The Non-Executive Director (NED) Development Programme in Guernsey will help to offer “fresh blood” to the jurisdiction’s director community, including for captive boards, according to Nick Wild, founding member and honorary secretary of Sagacious Group.
“We always need to have some sort of fresh blood in the area,” Wild said.
The NED programme is an initiative from the GTA University Centre that introduces potential new non-executive directors to board environments, as a means of providing knowledge and experience as a non-executive director.
“It also lets them see whether this is actually something that they want to do in the future,” Wild said.
Wild, who has had long career in captive management in Guernsey with JLT and International Risk Management Group, highlighted how a lot of current board members in Guernsey are retired from banking, accounting, legal firms, or the insurance sector itself.
“There’s only so long they can continue to serve,” he added. “Some of them have substantial numbers of directorships, so they’re going to have to relinquish those at some point.”
In Guernsey, a captive insurer is required to have at least one independent non-executive director.
In December 2022, a GCP Short featuring Zurich’s Paul Wöhrmann, two captive owners and serving NEDs in Guernsey, Luxembourg and Switzerland outlined the value of outside board directors and what makes an effective one.
In that discussion Malcolm Cutts-Watson recognised that the appointments and recruitment of them is becoming more professional and thorough.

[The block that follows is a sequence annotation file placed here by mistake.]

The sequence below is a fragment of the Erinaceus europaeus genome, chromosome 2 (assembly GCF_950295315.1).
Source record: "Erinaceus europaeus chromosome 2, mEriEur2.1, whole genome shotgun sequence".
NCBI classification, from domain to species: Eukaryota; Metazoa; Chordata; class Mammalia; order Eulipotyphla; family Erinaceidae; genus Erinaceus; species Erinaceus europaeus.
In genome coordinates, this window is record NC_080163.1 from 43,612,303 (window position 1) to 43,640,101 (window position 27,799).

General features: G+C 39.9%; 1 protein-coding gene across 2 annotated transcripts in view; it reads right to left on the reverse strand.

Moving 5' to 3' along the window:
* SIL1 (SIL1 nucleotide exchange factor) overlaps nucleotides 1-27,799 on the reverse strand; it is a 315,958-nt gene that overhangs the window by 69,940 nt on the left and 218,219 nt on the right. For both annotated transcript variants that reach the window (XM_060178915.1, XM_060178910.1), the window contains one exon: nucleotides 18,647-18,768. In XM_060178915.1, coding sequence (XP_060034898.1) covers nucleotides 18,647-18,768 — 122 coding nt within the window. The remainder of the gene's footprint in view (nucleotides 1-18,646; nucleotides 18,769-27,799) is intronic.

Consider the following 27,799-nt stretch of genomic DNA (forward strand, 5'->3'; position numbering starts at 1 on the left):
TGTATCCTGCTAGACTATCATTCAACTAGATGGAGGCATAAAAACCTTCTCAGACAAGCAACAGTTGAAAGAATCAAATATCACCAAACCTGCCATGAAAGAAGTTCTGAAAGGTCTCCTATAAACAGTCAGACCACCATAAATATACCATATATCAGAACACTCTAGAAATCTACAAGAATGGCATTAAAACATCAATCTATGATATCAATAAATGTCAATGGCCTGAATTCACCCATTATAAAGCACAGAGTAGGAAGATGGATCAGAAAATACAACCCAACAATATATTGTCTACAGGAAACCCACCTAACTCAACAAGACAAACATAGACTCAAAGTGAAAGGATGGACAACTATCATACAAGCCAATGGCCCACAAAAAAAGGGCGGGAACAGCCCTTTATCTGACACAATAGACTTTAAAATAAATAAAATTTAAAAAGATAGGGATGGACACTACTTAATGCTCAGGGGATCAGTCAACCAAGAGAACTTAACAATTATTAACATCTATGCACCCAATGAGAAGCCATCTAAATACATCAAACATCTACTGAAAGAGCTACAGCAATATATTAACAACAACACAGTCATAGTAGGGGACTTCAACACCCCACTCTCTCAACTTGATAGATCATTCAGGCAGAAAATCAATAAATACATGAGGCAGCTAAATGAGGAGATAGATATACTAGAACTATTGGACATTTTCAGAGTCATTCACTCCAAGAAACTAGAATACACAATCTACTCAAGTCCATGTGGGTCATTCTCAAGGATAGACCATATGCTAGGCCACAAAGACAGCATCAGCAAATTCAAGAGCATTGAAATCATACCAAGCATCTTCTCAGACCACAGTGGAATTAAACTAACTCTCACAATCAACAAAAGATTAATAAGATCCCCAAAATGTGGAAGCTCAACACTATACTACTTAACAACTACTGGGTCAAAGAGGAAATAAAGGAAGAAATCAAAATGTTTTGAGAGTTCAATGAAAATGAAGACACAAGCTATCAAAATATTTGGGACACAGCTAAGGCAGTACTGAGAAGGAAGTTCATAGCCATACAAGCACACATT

“What I’m seeing now is a move to a more professional way of recruiting outside directors and I would say it’s a transparent and objective process that is defensible so that if you are challenged you can demonstrate why you have appointed a particular candidate,” Cutts-Watson said.
Wild also noted the business environment is changing, and how some of the long-standing directors have found this difficult.
“With what’s happened with Covid in terms of changing the way businesses interact and boards work together, some of the longer standing directors have found that quite challenging,” he said.
Wild noted that he mentored two people through a full year of the process last year, and that he has another two in 2023.
The people Wild mentored last year were placed on two different insurance boards, resulting in “two very different outcomes”.
“One absolutely loved it, and indeed the client really liked them,” he said. “And we’ve now moved to appoint that individual as an alternate director on the board.”
Wild said the other candidate looked at the role for 12 months and decided that it wasn’t something they felt comfortable with and as a result, decided to take a different path with their career.
“I’m happy with both of those outcomes because the individual who was unsure about it all has not put themselves in a difficult position taking on a directorship role that they didn’t feel comfortable with,” Wild added.
For more information on the NED Development Programme, click here.